Ex-pros have weighed in on the subject. Wayne Gretzky (1, 2, 3), Cal Ripken, Jr. (1, 2), and Bobby Orr (1, 2) say that creativity and experimentation are lacking in today’s college and professional athletes. They say this is due to specialization and the absence of free play.

Gretzky and Orr played baseball in their off-seasons and Ripken attributes his success at shortstop to the footwork he learned in high school soccer. The ponds, sandlots, and streets of yesteryear—where no adults were to be found—gave kids the freedom to experiment, to try out something new and different. This, of course, is no longer allowed in today’s adult dominated, adult controlled organized youth sports.

Tommy John says the current major league epidemic of surgeries in his name is “unreal” and “crazy.” The cause, he points out, is not overpitching in the big leagues, but a buildup of overuse as a kid, especially pitching year round. And he calls it a racket the way organized youth sports today is run, hyping scholarships and better performance to parents so they will spend increasingly more money (1, 2).

John then goes on to say that Justin Verlander is probably one of the best pitchers today in the major leagues. So he asks parents who force their kids into year-round play, “You think Justin Verlander plays baseball year-round?” The answer is a big “no.”

What does sports research (1, 2) say? Professional athletes who enjoyed plenty of free play in their younger years and participated in multiple sports show better perception, decision making, and pattern recognition than their single sport, organized and controlled counterparts. In one study these characteristics differentiated the super elite of professional athletes from the mere elite.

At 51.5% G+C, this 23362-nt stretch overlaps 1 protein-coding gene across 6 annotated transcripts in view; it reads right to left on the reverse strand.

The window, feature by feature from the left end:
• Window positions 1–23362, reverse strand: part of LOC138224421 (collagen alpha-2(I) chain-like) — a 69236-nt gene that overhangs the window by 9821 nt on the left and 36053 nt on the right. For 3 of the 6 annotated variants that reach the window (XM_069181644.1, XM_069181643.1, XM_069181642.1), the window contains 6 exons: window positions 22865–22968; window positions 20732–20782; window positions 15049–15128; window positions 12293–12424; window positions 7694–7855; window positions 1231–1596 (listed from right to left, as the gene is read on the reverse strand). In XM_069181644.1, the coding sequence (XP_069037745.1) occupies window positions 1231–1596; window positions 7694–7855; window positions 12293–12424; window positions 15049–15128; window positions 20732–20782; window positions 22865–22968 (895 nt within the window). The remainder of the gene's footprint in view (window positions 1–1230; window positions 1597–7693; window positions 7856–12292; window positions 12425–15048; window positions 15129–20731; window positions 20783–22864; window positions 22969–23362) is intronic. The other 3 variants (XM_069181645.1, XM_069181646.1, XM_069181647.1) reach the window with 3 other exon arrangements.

Most today acknowledge the importance of free play in their development as young athletes, but nearly all assume that that is a bygone era, never to return.

Bob Bigelow, former NBA player and youth sports reform advocate, says otherwise. Bigelow suggests that coaches today should periodically drop their sports equipment off at the various facilities, then disappear for two or three hours. Their instructions to the kids should be, “Just go out and play.” The kids, he says, will know what to do with the equipment!

Bigelow is not known for mincing his words about organized youth sports—he describes travel and club sports as a “caste system.”

He also has said this about adult involvement in the present world of young people’s recreation: “Parental egos and a full tank of gas—a frightening combination.”

Note on softball. Dr. Andrews, in his book Any Given Monday, discusses the health concerns of twenty-eight of the most popular youth sports, including cheerleading, which he says is “out of control” from the perspective of health, and dance. Here are a few comments about fastpitch softball.

“Unfortunately, softball lags behind all other youth sports in injury rate recognition and preventative safety rules. There have been very few rules regulating softball at any level and, as a result, softball injuries in young athletes are on the rise and are nearly as prevalent as baseball injuries.” This includes tears in the ulnar collateral ligament of the elbow, the ligament that gets replaced with Tommy John surgery.

“These young women,” Andrews concludes, “need to be protected for the sake of their long-term health, not just for their team’s win-loss record.”